Did you know that an article in the May 2018 Journal of the American Medical Association explained how the bacteria in our colon affect our risk of atherosclerosis, obesity, and diabetes?
The billions of bacteria in our gut collectively contain 100 times more genes than we have in our cells . These genes can make hormones, neurotransmitters, and molecules that affect inflammation that enter our circulation through the wall of the gut.
An example of how the hormones the bacteria make may affect us is shown in this study. They used human twins mostly identical with one obese, then transferred bacteria from the gut of the obese twin to lean mice which then became obese. Obese mice given bacteria from the lean twin became lean.
Some bacteria make molecules that increase inflammation, while others make molecules that decrease inflammation. Increased inflammation in the blood increases insulin resistance which leads to diabetes. Other gut bacteria have also been found to make a molecule that promotes the formation of atherosclerotic plaques.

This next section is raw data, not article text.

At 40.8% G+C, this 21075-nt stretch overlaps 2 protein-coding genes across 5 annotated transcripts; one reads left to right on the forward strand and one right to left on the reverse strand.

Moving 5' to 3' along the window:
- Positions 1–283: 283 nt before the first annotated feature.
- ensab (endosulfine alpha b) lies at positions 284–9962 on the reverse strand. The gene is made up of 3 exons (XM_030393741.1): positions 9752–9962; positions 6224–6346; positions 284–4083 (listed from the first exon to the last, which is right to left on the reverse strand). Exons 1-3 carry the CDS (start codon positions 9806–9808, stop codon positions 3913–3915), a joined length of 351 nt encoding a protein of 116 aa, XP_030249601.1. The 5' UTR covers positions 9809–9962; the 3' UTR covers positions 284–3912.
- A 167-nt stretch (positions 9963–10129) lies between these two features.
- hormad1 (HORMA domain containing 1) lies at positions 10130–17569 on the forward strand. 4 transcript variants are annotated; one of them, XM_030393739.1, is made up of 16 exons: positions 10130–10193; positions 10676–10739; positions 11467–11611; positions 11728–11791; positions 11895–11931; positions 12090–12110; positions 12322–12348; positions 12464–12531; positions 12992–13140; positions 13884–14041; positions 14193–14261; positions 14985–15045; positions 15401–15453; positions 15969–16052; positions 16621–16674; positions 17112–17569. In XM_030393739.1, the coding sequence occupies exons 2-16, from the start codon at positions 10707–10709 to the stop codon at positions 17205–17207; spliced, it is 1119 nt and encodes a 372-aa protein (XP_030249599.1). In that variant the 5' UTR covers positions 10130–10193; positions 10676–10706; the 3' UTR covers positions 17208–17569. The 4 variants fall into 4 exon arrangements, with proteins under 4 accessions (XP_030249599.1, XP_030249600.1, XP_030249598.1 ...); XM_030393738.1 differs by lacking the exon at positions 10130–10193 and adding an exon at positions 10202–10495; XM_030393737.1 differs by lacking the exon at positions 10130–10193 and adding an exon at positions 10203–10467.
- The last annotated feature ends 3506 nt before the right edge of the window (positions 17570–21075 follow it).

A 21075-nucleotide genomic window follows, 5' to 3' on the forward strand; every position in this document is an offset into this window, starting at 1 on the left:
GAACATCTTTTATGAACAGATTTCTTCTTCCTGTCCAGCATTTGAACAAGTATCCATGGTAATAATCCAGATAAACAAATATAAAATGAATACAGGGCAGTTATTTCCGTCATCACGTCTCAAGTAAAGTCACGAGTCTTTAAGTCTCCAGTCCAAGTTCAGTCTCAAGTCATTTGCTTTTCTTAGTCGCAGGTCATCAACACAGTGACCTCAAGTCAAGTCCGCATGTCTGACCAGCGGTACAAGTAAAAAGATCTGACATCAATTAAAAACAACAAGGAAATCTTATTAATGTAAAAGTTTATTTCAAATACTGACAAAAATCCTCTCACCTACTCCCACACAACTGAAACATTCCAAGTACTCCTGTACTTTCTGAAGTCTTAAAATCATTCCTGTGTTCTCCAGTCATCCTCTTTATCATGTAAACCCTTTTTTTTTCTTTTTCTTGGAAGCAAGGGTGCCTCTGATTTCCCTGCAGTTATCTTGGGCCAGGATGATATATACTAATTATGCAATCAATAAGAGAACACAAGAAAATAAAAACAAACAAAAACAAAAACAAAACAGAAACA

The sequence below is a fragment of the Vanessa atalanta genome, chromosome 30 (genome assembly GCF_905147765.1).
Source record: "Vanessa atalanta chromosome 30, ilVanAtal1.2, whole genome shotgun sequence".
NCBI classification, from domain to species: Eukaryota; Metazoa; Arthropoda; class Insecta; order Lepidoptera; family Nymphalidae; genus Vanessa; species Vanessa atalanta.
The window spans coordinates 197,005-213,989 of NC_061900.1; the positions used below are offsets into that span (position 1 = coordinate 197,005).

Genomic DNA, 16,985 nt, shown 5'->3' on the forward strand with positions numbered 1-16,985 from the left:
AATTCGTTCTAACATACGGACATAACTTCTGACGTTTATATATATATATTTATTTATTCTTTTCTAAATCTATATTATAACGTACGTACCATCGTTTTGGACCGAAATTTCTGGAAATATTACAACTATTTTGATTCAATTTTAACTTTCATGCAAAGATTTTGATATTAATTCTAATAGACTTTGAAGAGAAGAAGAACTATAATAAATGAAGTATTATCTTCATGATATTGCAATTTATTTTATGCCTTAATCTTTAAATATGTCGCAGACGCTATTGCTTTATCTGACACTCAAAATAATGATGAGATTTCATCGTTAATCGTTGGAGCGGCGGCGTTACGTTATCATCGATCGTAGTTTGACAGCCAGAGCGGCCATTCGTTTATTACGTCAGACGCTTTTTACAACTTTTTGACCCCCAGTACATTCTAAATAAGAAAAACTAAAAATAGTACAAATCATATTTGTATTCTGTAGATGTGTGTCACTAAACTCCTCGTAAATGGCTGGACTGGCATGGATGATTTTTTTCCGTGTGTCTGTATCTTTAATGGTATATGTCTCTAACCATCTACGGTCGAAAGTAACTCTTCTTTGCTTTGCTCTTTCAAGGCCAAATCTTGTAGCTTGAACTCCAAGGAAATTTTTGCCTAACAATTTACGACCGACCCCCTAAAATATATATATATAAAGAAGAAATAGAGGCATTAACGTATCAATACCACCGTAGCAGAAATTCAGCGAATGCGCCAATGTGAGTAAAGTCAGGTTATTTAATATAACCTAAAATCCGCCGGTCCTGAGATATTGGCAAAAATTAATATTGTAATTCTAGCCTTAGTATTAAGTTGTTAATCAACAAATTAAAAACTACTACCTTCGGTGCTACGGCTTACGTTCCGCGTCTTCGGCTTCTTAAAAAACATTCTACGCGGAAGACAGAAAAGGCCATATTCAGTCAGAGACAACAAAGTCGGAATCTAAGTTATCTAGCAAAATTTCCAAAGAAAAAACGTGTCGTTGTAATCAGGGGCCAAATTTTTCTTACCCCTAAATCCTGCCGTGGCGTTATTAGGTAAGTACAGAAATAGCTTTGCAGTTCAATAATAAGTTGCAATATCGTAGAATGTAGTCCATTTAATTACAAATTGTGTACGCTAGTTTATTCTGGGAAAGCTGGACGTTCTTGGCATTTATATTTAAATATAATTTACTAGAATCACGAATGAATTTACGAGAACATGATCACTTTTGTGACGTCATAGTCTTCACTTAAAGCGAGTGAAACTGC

We tend to think that the value of probiotics is only in their effect on the regularity of our colon. Advertisements for yogurt promote that benefit effectively. You can see how a course of antibiotics can not only make you constipated but can negatively affect your health in many different ways well after you have finished them. You can also understand how important probiotics become after a course of antibiotics. The key role of the bacteria in our colon also reveal why foods rich in probiotics and prebiotics should be part of our diet regularly and not just after antibiotics or when we are constipated.
Since they play a role in the level of systemic inflammation they directly affect our risk of the major killers in this country, such as heart disease, cancer, and diabetes. Check out the other blog to learn more about prebiotics and how you can add more to your diet.